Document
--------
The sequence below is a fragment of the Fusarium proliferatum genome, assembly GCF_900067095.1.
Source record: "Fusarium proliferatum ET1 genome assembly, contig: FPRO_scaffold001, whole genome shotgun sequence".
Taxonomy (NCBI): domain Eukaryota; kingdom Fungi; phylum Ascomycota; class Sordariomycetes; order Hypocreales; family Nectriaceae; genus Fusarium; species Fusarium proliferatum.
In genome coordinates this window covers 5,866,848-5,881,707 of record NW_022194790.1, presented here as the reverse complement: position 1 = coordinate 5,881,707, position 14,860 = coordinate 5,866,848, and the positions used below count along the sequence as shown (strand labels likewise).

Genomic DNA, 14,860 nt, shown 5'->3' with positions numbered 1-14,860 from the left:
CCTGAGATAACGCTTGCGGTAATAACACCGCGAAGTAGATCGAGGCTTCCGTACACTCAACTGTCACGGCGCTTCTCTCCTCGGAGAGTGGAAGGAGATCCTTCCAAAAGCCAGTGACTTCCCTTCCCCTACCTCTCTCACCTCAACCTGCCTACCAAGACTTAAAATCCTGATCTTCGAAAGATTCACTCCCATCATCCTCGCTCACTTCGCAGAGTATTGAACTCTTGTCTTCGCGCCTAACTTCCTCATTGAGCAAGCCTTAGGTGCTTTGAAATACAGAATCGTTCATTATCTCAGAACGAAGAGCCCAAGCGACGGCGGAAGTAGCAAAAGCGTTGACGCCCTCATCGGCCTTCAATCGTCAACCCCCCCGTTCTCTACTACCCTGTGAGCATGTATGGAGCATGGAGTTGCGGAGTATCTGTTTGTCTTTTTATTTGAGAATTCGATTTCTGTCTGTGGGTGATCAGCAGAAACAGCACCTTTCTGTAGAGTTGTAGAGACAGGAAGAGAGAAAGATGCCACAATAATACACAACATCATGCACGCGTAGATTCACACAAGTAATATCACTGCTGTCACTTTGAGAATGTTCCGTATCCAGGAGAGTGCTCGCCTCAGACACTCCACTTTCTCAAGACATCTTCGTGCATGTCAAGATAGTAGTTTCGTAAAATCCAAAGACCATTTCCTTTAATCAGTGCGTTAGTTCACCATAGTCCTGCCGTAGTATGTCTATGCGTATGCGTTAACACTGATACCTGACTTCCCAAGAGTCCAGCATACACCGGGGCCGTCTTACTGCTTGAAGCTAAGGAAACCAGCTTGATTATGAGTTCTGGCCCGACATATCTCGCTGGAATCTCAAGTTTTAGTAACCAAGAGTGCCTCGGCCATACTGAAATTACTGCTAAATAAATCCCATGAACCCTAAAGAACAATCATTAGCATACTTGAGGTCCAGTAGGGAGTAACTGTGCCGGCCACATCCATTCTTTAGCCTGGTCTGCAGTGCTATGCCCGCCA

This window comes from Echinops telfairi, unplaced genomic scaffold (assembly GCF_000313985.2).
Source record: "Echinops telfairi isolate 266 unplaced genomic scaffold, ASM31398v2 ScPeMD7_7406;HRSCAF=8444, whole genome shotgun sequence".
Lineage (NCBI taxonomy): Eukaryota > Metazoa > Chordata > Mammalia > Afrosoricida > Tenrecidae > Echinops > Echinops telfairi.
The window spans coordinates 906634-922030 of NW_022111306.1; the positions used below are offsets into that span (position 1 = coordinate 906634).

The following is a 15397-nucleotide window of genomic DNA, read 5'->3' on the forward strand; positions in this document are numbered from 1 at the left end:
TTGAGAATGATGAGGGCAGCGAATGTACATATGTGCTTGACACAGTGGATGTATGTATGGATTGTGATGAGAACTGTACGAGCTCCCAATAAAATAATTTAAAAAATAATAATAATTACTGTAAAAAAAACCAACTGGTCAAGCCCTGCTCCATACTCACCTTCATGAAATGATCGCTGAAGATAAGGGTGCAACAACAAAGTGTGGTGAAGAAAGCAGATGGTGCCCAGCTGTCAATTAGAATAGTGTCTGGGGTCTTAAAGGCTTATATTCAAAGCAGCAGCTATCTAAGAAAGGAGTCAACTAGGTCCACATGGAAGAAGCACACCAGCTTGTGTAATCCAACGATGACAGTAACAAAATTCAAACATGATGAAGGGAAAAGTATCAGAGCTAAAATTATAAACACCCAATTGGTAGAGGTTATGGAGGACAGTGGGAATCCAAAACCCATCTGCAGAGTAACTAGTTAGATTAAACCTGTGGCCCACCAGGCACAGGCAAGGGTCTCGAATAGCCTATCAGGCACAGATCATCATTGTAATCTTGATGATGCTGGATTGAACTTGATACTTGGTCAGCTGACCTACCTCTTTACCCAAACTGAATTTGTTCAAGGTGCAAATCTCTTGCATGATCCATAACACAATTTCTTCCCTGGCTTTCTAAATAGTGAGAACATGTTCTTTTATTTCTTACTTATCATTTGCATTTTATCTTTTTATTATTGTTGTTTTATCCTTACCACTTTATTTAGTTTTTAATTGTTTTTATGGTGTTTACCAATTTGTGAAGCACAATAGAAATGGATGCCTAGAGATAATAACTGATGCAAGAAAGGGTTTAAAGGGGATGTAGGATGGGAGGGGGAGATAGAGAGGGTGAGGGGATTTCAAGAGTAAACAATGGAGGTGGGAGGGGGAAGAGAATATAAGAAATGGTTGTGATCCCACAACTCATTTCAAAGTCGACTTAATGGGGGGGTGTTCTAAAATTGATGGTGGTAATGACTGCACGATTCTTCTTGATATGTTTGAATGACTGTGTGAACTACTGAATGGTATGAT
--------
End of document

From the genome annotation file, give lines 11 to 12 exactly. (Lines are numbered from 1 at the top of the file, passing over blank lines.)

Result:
The following is a 15397-nucleotide window of genomic DNA, read 5'->3' on the forward strand; positions in this document are numbered from 1 at the left end:
TTGAGAATGATGAGGGCAGCGAATGTACATATGTGCTTGACACAGTGGATGTATGTATGGATTGTGATGAGAACTGTACGAGCTCCCAATAAAATAATTTAAAAAATAATAATAATTACTGTAAAAAAAACCAACTGGTCAAGCCCTGCTCCATACTCACCTTCATGAAATGATCGCTGAAGATAAGGGTGCAACAACAAAGTGTGGTGAAGAAAGCAGATGGTGCCCAGCTGTCAATTAGAATAGTGTCTGGGGTCTTAAAGGCTTATATTCAAAGCAGCAGCTATCTAAGAAAGGAGTCAACTAGGTCCACATGGAAGAAGCACACCAGCTTGTGTAATCCAACGATGACAGTAACAAAATTCAAACATGATGAAGGGAAAAGTATCAGAGCTAAAATTATAAACACCCAATTGGTAGAGGTTATGGAGGACAGTGGGAATCCAAAACCCATCTGCAGAGTAACTAGTTAGATTAAACCTGTGGCCCACCAGGCACAGGCAAGGGTCTCGAATAGCCTATCAGGCACAGATCATCATTGTAATCTTGATGATGCTGGATTGAACTTGATACTTGGTCAGCTGACCTACCTCTTTACCCAAACTGAATTTGTTCAAGGTGCAAATCTCTTGCATGATCCATAACACAATTTCTTCCCTGGCTTTCTAAATAGTGAGAACATGTTCTTTTATTTCTTACTTATCATTTGCATTTTATCTTTTTATTATTGTTGTTTTATCCTTACCACTTTATTTAGTTTTTAATTGTTTTTATGGTGTTTACCAATTTGTGAAGCACAATAGAAATGGATGCCTAGAGATAATAACTGATGCAAGAAAGGGTTTAAAGGGGATGTAGGATGGGAGGGGGAGATAGAGAGGGTGAGGGGATTTCAAGAGTAAACAATGGAGGTGGGAGGGGGAAGAGAATATAAGAAATGGTTGTGATCCCACAACTCATTTCAAAGTCGACTTAATGGGGGGGTGTTCTAAAATTGATGGTGGTAATGACTGCACGATTCTTCTTGATATGTTTGAATGACTGTGTGAACTACTGAATGGTATGAT